Employment and Labor Law



Meet the Co-chairs - TAGLAW


Drapkin, Larry
Mitchell Silberberg & Knupp LLP
lcd@msk.com


Muller, Danielle
Rassers Advocaten
muller@rassers.nl


Meier, Kristin Nealey
Ryan, Swanson & Cleveland, PLLC
kmeier@ryanlaw.com


Employment and Labor Law


Author: Ruth Christy

The situation with regard to government support and action is changing daily. Please contact one of our employment team lawyers for the latest position with regard to your own situation.

What is the Coronavirus Job Retention Scheme?

The Government has pledged a grant of 80% of pay for certain employees under a scheme known as the Coronavirus Job Retention Scheme (CJRS) – or, "furlough".

Read more: What Does "furlough" Mean for Employers?


On March 18, 2020, President Trump signed into law the Families First Coronavirus Response Act (FFCRA), H.R. 6201, an emergency measure that directly imposes upon smaller employers both paid family leave and new paid sick leave obligations. After originating in the House late last week, the bill quickly passed both chambers of Congress and gained the White House’s approval. The measure will have a major impact on employers with fewer than 500 employees. Now that the legislation has been signed into law, its provisions become effective no later than 15 days after the Act is enacted and expire on December 31, 2020. Employers need to act swiftly to amend policies and train employees to ensure that employee leaves are administered in accordance with the new law.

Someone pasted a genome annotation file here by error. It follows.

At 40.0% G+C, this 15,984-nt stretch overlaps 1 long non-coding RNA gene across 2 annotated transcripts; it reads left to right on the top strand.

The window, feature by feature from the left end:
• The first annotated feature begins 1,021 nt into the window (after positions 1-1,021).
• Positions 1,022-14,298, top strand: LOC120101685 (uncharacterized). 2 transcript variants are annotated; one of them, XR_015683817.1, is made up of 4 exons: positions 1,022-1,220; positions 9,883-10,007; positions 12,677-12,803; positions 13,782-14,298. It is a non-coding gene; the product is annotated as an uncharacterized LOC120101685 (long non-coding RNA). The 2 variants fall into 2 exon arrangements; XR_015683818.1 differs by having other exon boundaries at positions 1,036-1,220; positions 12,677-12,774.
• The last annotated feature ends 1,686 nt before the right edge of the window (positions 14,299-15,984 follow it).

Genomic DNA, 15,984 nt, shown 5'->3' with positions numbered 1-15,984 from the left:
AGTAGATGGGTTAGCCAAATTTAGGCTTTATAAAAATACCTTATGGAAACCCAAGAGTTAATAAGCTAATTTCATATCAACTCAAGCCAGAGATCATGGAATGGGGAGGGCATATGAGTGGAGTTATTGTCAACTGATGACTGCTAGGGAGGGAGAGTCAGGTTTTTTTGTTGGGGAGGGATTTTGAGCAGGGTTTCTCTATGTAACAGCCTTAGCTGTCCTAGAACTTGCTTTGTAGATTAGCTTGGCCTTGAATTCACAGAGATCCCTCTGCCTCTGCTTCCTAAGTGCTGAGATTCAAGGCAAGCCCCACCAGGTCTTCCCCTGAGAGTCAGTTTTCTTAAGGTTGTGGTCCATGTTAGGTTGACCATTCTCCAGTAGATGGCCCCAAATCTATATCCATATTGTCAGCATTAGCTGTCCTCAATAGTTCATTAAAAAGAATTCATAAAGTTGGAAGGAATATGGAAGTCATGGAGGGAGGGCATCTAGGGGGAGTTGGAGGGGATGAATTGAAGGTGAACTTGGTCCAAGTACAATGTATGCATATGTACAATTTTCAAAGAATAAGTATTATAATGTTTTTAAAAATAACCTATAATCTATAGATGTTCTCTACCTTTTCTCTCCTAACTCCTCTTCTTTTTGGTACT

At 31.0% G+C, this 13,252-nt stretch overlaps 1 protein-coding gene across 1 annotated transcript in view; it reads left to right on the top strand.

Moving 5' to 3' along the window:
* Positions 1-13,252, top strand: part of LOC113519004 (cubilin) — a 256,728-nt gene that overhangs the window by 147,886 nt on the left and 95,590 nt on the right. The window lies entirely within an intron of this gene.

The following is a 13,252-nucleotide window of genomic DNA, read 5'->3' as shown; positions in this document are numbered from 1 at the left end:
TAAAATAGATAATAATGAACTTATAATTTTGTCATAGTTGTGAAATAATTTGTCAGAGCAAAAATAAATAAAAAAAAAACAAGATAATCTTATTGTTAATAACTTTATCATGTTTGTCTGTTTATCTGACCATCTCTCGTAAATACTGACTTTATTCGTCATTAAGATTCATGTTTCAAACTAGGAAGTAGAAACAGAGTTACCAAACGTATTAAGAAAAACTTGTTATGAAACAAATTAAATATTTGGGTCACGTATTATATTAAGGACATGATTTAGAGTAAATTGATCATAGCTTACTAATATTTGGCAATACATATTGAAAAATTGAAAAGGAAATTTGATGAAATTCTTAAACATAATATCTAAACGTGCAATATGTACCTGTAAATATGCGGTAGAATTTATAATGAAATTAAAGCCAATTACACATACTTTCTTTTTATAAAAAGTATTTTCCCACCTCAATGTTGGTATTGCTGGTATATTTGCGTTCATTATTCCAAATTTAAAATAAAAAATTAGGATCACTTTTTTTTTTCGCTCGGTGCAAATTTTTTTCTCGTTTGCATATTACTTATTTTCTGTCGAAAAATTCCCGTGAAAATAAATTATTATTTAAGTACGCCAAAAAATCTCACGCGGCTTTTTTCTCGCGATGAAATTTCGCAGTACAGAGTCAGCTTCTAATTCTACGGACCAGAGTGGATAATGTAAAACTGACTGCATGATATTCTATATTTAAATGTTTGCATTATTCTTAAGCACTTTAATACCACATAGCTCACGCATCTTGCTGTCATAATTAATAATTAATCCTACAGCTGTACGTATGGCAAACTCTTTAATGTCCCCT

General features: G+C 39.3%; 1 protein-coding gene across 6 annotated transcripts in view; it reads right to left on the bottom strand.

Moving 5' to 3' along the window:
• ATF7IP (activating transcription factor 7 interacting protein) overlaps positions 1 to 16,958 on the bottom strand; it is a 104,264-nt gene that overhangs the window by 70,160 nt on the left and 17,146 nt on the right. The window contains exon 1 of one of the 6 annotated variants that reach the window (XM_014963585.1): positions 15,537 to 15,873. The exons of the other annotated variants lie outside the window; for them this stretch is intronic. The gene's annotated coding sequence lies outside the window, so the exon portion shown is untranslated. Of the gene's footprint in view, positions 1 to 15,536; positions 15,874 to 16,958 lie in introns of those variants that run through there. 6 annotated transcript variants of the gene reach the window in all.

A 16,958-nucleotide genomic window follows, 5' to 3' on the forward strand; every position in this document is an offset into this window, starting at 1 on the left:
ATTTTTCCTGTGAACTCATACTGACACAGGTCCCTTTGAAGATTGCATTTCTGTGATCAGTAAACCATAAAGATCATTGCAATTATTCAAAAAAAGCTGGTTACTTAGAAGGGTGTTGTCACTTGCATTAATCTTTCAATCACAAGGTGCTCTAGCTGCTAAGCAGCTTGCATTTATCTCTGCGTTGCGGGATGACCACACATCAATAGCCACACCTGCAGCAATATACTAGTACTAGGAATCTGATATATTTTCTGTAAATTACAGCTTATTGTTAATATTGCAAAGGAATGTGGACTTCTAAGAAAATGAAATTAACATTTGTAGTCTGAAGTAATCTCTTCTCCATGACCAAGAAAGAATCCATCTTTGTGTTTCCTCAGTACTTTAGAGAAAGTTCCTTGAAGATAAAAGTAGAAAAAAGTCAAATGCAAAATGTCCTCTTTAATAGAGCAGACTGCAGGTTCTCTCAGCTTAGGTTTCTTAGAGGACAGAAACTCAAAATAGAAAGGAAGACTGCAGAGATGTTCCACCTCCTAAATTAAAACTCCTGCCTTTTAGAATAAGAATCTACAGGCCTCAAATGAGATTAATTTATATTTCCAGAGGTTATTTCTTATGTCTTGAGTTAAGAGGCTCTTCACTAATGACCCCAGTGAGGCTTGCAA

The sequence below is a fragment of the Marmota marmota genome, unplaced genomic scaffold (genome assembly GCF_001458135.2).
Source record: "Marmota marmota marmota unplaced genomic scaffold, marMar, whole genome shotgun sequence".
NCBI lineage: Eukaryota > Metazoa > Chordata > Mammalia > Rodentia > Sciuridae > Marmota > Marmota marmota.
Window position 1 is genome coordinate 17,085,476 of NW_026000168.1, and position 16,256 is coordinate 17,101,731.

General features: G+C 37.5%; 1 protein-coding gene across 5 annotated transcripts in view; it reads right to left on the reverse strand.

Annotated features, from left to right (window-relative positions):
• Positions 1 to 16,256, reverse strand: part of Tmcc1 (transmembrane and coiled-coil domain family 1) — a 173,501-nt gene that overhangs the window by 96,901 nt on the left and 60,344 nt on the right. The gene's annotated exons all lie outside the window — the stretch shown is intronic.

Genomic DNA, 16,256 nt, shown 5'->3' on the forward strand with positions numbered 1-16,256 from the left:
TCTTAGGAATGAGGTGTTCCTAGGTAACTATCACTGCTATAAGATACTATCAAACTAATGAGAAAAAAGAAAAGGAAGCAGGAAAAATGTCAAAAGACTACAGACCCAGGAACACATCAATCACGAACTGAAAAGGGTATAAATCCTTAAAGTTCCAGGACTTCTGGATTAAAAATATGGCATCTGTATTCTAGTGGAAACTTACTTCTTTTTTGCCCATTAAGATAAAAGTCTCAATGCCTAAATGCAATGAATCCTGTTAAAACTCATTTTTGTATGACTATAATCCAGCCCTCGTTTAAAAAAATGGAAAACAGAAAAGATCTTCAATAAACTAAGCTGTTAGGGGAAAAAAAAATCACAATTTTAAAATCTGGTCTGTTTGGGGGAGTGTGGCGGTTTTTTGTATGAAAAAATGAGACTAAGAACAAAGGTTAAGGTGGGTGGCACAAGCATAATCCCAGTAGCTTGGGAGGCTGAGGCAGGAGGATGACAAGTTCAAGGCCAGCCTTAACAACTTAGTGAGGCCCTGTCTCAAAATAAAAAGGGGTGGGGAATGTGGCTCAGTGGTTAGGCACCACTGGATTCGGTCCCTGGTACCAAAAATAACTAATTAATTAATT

Read more: What Employers Should Know About the New Families First Coronavirus Response Act


Authors: Robert Boonin, Andrea Frailey, James Hermon

The U.S. Department of Labor seems to be working around the clock these days, and late on March 26 it added to its Q&As regarding the Families First Coronavirus Relief Act (“FFCRA”). In its responses to questions 15-37, the DOL examined issues such as teleworking, intermittent leave, and furloughs. The FFCRA goes into effect on April 1, 2020, so this additional guidance is welcome and just in the nick-of-time. Here are some highlights:

Read more: Employers Have More Questions, The Department of Labor Has More Answers: DOL Provides Second...


Authors: Sharon C. Lincoln and Eric W. Dyer

The Coronavirus Aid, Relief, and Economic Security Act (the “CARES Act”) includes the Paycheck Protection Program, a new initiative that makes it easier for eligible organizations to obtain loans through the Small Business Administration (“SBA”) in order to keep operations running and retain employees.

Read more: Charities, Businesses and Self-Employed Individuals Eligible for Forgivable Loans Under the CARES...


Authors: Renee Inomata and Stéphanie Smith

As employers focus on taking the best steps to protect their workforce and their organization in light of the continued pandemic, the federal government has enacted two new laws imposing paid leave obligations on employers. The Families First Coronavirus Response Act, signed into law by President Trump on March 18, 2020 and effective April 1, 2020 (“FFCRA”), includes two paid leave provisions – the Emergency Family and Medical Leave Expansion Act and the Emergency Paid Sick Leave Act – which apply to employers with fewer than 500 employees (including non-profit organizations). Employers are not required to pay under both leaves at the same time, and are not required to allow employees to supplement paid leave under FFCRA with other paid leave programs, but may elect to do so.

Read more: COVID-19-Related Paid Leaves Under the FFCRA